Gen 4:17-25 Nearly a thousand years of ancestral history passes by as the Biblical narrative moves on to Enoch (Hebrew, meaning ‘founder’), a descendent of Cain who founds the first city in Mesopotamia in c.4250BC, located at the mouth of the River Euphrates in Shinar (historical Sumer in modern-day southern Iraq) (see 4 on Map 35).
Cities in Mesopotamia
The first city known by archaeologists to exist in Mesopotamia was Eridu. According to the Biblical account, the first Mesopotamian city was built by Cain’s descendents. The city may therefore have been called Eridu after Enoch’s son Irad (see Genesis 4:18) (see 4 on Map 35). In Sumerian, it was known as ‘Nun-ki’ meaning ‘the mighty city’ (a name later transferred to the ‘mighty city’ of Babylon). It was built on an island of slightly higher land situated among the low-lying marshlands at the mouth of the River Euphrates near Basra in modern-day Iraq.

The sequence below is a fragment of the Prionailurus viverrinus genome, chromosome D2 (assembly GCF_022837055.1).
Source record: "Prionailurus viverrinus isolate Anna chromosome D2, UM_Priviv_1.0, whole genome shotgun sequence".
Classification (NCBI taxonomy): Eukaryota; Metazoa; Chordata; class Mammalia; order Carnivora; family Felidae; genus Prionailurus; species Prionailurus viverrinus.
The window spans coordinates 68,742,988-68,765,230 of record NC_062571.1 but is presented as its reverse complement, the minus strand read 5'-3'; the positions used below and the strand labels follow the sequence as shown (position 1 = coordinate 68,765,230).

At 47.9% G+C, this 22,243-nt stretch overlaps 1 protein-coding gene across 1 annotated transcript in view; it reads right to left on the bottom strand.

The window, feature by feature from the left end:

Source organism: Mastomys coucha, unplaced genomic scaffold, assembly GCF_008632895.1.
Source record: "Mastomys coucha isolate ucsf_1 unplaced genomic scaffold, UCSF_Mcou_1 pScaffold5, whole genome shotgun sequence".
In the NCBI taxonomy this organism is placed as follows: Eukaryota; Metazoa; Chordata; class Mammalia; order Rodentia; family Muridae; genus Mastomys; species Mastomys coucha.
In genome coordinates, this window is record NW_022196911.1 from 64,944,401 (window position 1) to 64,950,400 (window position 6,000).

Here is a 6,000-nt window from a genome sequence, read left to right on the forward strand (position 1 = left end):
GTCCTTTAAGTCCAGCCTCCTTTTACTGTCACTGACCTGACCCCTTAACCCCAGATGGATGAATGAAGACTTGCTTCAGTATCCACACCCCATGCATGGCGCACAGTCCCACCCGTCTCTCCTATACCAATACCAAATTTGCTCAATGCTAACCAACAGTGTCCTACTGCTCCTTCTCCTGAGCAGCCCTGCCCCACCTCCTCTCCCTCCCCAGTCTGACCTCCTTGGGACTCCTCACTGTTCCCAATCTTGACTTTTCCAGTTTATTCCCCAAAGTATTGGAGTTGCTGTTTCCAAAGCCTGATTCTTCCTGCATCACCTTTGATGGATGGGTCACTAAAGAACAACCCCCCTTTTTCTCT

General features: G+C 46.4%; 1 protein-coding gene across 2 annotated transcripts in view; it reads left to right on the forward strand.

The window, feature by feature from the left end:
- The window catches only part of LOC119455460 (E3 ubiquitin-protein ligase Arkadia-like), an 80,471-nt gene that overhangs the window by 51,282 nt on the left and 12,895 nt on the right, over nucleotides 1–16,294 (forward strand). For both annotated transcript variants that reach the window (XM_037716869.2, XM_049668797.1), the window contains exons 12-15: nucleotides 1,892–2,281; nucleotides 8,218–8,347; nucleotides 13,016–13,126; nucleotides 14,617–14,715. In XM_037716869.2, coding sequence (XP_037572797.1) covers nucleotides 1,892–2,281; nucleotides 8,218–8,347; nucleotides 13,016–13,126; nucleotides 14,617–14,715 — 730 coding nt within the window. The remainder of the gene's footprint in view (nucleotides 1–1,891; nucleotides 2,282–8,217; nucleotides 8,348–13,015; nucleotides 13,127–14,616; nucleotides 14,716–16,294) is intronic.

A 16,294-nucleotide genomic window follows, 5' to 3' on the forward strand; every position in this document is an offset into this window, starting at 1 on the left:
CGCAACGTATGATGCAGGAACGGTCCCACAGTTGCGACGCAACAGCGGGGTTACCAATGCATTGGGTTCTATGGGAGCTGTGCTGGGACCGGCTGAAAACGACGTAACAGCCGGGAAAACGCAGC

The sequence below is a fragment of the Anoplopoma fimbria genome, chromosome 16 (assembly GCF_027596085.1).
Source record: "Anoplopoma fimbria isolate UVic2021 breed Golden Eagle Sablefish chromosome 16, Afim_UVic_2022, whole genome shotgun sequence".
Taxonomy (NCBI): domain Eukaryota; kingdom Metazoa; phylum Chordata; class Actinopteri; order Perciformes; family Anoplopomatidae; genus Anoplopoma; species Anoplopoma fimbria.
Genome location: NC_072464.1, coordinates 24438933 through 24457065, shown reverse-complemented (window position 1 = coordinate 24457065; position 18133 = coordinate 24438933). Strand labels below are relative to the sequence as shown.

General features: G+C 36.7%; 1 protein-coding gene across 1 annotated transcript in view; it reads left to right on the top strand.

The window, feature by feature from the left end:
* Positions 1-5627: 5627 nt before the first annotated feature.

Here, archaeologists have discovered remains of houses built using the ubiquitous reeds found all over this swampy delta. They have also uncovered fragments of bitumen-covered reed boats used by these early people (similar to those still used by the Marsh Arabs of southern Iraq).
Over the years, the sandy island was slowly extended by building out over mats of berdi reeds laid at the water’s edge, and the surrounding swamplands were gradually drained. In time, the city grew to house a holy shrine and a controversial temple – the first Tower of Babylon (see Genesis 11:1-9).
Remains of Eridu, Iraq (Ltybcc1, Wikimedia Commons)
Gen 4:25 - 5:32 Adam and Eve have another son called Seth, and the Bible sketches out their family history. Genesis Chapter 5 states that many of the family lived for hundreds of years. Adam, for example, "lived a total of 930 years” Genesis 5:5), while Seth lived for “912 years” (Genesis 5:8). Methuselah – the oldest member of the family recorded here – lived for “969 years” (Genesis 5:27). While some believe these figures are literally the age of real individuals, many believe they represent much longer periods of ancestral dynasties within the family line.